"The Omnivore's Dilemma: A Natural History of Four Meals" is the Common Reading selection at WSU Pullman for 2009-10.
Pollan will lecture on the "Sun Food Agenda." About 10 questions will be taken as part of the presentation. Submit questions in advance to firstname.lastname@example.org.
In "The Omnivore's Dilemma," Pollan follows each of the food chains that sustain us - industrial food, organic or alternative food, and food we forage ourselves - from the source to a final meal, and in the process develops a definitive account of the American way of eating.
The sun food agenda has to do with Pollan's advocacy of weaning the food industry from fossil-fuel-based support (fertilizers, pesticides, gasoline/diesel vehicles) and returning to a (technologically enhanced) reliance on the sun's energy.
WSU decision brings heightened attention to Michael Pollan's Omnivore's Dilemma
In a revealing irony, from which cowardly university officials everywhere may have something to learn, the decision by Washington State University (WSU) officials to cancel Michael Pollan's Omnivore's Dilemma as the common reading assignment for freshman orientation next year is raising the book to new heights of notoriety and importance in that university community.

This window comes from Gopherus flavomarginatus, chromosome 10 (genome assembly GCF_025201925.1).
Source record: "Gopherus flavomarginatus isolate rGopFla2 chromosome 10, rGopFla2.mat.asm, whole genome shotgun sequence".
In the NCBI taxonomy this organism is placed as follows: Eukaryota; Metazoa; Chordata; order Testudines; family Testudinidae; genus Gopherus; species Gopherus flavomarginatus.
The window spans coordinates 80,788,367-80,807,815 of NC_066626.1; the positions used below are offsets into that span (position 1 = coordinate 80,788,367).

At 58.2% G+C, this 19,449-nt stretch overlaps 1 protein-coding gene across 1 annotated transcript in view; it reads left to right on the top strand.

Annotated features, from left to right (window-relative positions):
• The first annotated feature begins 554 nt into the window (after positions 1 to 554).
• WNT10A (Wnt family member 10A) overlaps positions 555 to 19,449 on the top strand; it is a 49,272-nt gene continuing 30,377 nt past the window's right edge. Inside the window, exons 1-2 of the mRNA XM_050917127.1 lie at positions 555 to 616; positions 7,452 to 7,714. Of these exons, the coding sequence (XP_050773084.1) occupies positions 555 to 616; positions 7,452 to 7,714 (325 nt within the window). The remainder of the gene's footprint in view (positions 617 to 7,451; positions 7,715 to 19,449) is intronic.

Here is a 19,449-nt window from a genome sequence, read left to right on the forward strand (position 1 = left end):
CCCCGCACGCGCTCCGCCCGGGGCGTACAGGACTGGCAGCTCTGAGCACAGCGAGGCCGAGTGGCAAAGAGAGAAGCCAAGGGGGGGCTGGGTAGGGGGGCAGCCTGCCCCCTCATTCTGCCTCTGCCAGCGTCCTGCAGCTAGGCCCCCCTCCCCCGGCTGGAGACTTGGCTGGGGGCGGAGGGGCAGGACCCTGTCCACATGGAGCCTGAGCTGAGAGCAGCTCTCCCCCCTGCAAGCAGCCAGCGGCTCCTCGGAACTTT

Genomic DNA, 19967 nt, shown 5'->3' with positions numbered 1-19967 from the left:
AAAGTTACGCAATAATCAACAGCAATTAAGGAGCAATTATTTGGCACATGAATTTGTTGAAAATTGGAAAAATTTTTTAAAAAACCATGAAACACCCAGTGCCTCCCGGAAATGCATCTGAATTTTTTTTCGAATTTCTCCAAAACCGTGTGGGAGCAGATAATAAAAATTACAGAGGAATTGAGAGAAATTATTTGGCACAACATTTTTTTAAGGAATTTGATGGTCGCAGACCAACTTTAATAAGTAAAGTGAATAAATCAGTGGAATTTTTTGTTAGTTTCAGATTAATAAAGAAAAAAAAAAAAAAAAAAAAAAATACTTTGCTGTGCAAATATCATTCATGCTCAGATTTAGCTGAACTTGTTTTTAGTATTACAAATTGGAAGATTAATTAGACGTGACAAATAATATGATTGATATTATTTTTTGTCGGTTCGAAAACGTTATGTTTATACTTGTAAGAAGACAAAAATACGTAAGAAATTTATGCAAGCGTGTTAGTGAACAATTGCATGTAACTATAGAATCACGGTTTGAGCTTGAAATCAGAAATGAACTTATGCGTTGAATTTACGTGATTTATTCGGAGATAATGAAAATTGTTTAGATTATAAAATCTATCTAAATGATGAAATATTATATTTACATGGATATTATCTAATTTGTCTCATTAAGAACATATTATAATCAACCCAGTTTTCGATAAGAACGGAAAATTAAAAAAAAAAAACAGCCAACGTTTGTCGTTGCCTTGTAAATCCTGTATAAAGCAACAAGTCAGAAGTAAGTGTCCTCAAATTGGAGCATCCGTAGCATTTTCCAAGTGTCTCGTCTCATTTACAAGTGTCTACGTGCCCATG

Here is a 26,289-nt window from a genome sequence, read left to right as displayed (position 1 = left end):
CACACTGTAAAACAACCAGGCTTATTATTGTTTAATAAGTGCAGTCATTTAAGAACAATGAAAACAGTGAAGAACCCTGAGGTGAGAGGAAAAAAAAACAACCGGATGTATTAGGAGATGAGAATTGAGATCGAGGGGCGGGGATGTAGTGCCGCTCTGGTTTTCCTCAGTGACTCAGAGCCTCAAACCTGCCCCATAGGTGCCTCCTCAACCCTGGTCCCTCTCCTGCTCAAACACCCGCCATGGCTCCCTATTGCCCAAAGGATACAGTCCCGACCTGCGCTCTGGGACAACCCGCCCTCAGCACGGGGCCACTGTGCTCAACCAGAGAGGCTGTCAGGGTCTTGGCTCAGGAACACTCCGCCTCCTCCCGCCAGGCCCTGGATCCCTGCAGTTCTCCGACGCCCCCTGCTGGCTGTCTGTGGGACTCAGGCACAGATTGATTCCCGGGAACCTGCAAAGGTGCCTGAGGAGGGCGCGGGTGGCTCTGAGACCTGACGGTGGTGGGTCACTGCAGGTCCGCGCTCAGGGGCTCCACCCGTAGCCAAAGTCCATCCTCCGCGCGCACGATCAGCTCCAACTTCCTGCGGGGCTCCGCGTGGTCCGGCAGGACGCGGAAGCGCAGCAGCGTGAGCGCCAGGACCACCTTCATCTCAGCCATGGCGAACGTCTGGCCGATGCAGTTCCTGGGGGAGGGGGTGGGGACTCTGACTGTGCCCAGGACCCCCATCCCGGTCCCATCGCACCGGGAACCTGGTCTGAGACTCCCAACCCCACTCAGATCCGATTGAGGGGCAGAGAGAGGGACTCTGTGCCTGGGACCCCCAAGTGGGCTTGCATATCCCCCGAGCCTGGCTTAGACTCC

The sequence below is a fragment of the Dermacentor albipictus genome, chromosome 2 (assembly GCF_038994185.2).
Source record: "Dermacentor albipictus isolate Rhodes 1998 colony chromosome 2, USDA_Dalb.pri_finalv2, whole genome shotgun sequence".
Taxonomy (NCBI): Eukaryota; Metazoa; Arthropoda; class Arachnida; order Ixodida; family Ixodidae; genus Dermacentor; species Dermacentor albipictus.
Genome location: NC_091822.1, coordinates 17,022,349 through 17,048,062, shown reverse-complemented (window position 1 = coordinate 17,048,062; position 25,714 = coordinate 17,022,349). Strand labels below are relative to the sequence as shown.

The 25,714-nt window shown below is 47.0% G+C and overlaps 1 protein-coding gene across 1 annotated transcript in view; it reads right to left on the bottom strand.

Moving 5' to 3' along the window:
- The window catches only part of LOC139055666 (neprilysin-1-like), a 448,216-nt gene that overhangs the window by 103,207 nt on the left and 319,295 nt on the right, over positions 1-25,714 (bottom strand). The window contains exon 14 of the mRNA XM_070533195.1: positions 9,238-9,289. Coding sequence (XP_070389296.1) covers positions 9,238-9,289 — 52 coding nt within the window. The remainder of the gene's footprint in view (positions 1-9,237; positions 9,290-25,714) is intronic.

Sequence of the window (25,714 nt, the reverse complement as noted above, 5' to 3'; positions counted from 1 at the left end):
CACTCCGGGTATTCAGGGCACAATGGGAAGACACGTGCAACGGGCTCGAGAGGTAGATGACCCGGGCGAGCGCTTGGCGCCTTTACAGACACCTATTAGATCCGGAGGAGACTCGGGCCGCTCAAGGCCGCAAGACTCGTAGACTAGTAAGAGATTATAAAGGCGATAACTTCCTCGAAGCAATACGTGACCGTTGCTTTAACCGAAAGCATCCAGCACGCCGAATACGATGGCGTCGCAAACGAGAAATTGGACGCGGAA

That said, WSU Regents include politically powerful farmers and ranchers such as former Regent Peter Goldmark who ran for U.S. Congress in 2006 and is currently Washington State Commissioner of Public Lands. With extreme budget pressures, I understand how this could happen, but I don't like it.I imagine this foolishness will triple the number of incoming students at WSU who read the book.In any case, it was never going to be possible to suppress engagement of these issues at Washington State.
[O]ver the course of the last century, the U.S. has witnessed a dramatic shift away from traditional diets and toward a diet comprised primarily of processed brand-name foods with deleterious long-term health effects. This, in turn, has generated increasingly urgent calls for policy interventions aimed at improving the quality of the American diet. In this paper, we ask whether the current state of affairs represents a market failure, and—if so—what might be done about it.